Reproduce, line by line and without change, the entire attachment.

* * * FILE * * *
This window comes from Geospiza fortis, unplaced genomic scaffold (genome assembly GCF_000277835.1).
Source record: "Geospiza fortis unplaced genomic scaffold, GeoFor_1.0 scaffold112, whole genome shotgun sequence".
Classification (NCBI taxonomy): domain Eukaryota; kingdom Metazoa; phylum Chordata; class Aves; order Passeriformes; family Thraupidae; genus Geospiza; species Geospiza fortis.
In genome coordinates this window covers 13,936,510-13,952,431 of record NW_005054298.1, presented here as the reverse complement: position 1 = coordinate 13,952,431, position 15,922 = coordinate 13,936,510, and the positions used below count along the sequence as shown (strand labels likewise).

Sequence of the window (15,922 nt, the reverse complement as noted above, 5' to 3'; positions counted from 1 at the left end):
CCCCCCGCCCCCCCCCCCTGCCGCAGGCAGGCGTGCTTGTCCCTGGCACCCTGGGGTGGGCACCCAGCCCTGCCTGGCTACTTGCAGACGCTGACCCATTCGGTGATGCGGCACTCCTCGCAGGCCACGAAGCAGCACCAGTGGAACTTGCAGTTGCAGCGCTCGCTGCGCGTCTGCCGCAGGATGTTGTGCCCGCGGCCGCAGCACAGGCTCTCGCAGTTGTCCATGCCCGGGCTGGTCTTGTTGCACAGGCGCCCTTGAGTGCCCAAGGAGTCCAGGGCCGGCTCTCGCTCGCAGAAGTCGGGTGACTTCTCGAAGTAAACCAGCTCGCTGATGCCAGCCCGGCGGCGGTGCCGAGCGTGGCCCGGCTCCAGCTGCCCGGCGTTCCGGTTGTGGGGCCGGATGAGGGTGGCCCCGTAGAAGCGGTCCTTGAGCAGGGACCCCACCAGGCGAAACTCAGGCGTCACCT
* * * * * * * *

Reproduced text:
This window comes from Geospiza fortis, unplaced genomic scaffold (genome assembly GCF_000277835.1).
Source record: "Geospiza fortis unplaced genomic scaffold, GeoFor_1.0 scaffold112, whole genome shotgun sequence".
Classification (NCBI taxonomy): domain Eukaryota; kingdom Metazoa; phylum Chordata; class Aves; order Passeriformes; family Thraupidae; genus Geospiza; species Geospiza fortis.
In genome coordinates this window covers 13,936,510-13,952,431 of record NW_005054298.1, presented here as the reverse complement: position 1 = coordinate 13,952,431, position 15,922 = coordinate 13,936,510, and the positions used below count along the sequence as shown (strand labels likewise).

Sequence of the window (15,922 nt, the reverse complement as noted above, 5' to 3'; positions counted from 1 at the left end):
CCCCCCGCCCCCCCCCCCTGCCGCAGGCAGGCGTGCTTGTCCCTGGCACCCTGGGGTGGGCACCCAGCCCTGCCTGGCTACTTGCAGACGCTGACCCATTCGGTGATGCGGCACTCCTCGCAGGCCACGAAGCAGCACCAGTGGAACTTGCAGTTGCAGCGCTCGCTGCGCGTCTGCCGCAGGATGTTGTGCCCGCGGCCGCAGCACAGGCTCTCGCAGTTGTCCATGCCCGGGCTGGTCTTGTTGCACAGGCGCCCTTGAGTGCCCAAGGAGTCCAGGGCCGGCTCTCGCTCGCAGAAGTCGGGTGACTTCTCGAAGTAAACCAGCTCGCTGATGCCAGCCCGGCGGCGGTGCCGAGCGTGGCCCGGCTCCAGCTGCCCGGCGTTCCGGTTGTGGGGCCGGATGAGGGTGGCCCCGTAGAAGCGGTCCTTGAGCAGGGACCCCACCAGGCGAAACTCAGGCGTCACCT